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Thread: Scanning a diabled friend's computer for viruses with Ubuntu-based antivrus/malware

  1. #1
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    Jan 2014
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    Scanning a diabled friend's computer for viruses with Ubuntu-based antivrus/malware

    I have a friend with cerebral palsy like permanent neurological damage from an accident when he was 7 years old. He has a Samsung PC that has Windows 8.1 Pro operating system, 64 bit operating system. It has a touch screen and Intel 2.8 GHz CPU. I have been trying to help him with some of the functionality of the PC, it seems awfully slow and often downright unresponsive. He does not have any idea if it has an anti-virus program or is regularly updated. So I think it should be scanned for viruses.

    I am thinking that booting the PC off a USB drive that has a Lubuntu operating system with an anti-virus/malware program like ClamAV or CommodoAntivirus on it. This might make the PC normally responsive at least, even if such a scan does not increase the speed much. I am thinking that this procedure of booting off the thumb or DVD drive (with an antivirus/malware program) will allow the antivirus/malware programs to more freely scan my friend's hard drive than downloading and installing an antivirus and/or malware program on an already infected hard drive with the already installed Windows 8 Operating System.

    QUESTION(S): Does anybody have any comments about a strategy of booting off a thumbdrive with an antivirus/malware program on the thumb drive?

    Is it desirable, necessary or possible?
    (ClamAV and Commodo both make antivirus programs for both Windows and Linux, but I am not sure, for example, that a Linux-based antivirus program will effectively detect and disarm Windows viruses.)

    Does anybody have any other suggestions?



    Thanks,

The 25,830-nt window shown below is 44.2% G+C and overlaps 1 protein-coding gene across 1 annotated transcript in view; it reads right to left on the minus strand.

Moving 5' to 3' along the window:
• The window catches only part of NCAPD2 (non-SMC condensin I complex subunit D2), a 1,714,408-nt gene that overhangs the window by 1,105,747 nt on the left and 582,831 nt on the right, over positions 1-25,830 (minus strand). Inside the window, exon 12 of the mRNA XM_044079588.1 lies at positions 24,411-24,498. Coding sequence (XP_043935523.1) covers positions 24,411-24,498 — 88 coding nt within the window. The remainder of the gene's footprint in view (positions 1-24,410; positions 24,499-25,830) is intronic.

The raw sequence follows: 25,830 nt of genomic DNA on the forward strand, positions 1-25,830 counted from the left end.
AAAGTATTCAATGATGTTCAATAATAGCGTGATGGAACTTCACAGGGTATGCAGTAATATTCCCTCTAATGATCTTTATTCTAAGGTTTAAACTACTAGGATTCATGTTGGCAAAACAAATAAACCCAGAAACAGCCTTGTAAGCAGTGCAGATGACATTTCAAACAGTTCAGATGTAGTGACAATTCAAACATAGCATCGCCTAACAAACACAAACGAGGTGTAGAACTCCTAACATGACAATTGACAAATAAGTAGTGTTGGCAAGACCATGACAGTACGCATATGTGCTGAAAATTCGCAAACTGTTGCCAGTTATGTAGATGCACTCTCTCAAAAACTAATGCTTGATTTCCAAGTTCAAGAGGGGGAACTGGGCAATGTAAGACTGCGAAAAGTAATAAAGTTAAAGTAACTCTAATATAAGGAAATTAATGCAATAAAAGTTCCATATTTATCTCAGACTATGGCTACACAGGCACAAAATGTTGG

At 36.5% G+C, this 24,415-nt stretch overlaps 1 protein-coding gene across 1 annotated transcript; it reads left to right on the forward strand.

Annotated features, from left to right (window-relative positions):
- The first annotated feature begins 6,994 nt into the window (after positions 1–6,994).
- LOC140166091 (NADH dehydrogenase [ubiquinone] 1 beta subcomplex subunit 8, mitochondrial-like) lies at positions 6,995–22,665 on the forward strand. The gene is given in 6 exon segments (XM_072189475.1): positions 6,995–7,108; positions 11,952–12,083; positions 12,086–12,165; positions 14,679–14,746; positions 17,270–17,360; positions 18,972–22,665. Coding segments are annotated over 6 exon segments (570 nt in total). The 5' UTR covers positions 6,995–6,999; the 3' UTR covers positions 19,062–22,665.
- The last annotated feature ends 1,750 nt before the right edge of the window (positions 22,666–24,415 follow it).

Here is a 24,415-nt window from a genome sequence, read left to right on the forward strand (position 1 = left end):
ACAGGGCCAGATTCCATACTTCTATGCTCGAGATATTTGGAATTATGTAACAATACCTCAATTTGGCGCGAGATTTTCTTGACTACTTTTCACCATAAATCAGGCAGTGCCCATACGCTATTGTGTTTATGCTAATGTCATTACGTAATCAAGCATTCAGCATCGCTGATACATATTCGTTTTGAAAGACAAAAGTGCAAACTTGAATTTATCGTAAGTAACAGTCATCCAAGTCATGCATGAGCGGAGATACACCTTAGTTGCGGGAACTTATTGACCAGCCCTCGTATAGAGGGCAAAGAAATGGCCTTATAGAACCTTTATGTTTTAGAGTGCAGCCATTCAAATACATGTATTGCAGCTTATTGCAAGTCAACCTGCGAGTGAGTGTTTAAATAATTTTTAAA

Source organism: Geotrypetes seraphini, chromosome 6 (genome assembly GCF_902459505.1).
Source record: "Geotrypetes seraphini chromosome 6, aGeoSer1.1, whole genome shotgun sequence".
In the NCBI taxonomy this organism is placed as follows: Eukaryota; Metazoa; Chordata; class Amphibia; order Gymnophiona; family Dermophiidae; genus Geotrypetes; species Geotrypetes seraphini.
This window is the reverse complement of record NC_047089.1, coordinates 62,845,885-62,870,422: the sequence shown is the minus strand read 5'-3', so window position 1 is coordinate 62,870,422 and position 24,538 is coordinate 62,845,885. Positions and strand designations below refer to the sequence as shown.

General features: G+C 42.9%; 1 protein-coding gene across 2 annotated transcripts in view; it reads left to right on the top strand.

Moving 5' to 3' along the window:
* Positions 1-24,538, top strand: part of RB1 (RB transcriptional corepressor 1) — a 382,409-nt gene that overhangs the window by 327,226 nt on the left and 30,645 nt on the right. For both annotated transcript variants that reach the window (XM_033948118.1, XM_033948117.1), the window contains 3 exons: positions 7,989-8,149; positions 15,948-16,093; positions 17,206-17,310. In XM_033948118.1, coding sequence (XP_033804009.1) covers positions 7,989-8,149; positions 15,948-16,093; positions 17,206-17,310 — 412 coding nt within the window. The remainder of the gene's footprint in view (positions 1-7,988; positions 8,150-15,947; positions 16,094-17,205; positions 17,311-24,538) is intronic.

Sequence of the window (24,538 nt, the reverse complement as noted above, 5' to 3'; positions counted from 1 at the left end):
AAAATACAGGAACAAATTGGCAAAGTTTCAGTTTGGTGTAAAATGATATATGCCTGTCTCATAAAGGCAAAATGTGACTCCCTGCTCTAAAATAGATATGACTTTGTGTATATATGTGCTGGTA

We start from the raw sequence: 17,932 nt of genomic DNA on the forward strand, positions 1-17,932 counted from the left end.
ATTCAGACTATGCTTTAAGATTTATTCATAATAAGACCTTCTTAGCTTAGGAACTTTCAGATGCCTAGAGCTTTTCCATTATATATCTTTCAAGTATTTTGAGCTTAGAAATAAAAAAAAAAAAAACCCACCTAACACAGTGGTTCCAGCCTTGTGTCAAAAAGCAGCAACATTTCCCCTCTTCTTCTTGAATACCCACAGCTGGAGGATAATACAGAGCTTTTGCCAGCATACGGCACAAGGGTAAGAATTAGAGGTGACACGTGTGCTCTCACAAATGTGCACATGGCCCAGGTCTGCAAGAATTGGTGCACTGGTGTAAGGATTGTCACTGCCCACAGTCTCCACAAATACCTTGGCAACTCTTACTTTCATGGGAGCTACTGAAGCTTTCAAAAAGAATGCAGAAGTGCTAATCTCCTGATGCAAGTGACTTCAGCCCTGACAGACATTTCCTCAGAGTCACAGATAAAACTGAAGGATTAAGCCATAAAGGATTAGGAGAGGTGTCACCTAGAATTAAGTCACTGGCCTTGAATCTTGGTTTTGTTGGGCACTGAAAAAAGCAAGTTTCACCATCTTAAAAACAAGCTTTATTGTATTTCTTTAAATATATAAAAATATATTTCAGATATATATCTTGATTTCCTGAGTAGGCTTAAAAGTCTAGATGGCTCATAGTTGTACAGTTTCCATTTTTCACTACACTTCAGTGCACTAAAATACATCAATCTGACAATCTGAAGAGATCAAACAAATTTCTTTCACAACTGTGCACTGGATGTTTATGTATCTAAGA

A.
    Last edited by AbleTassie; 1 Week Ago at 12:52 AM. Reason: Restored default font size - please use default

  2. #2
    Join Date
    Aug 2017
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    melbourne, au
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    269
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    Lubuntu Development Release

    Re: Scanning a diabled friend's computer for viruses with Ubuntu-based antivrus/malwa

    I on occasion do exactly what you are thinking. I don't pre-prepare anything (I'm usually called or asked to do it whilst away). I boot a [recent] Ubuntu (or flavor) install media (usually repeat the 'Check disc for defects' in case the thumb drive has been through the wash since last used or other), boot it, & install clamav, freshclam & gui clamtk.

    I naturally run freshclam to add & ensure the database is up-to-date, then have it run over the owners hdd/ssd looking for issues. I usually manually scan what it finds; often `scp` some of the suspect but possibly user-wanted files to a old netbook (along with results) I usually bring (I don't use the netbook; it still has good battery & is used instead of a thumb-drive (easier to find & I know what it is)). I don't try and clean any files; just remove them (what many malware checks call quarantine anyway; copies of files are usually kept on my netbook should user decide they do need it in the future; though I usually delete the directory in ~six months).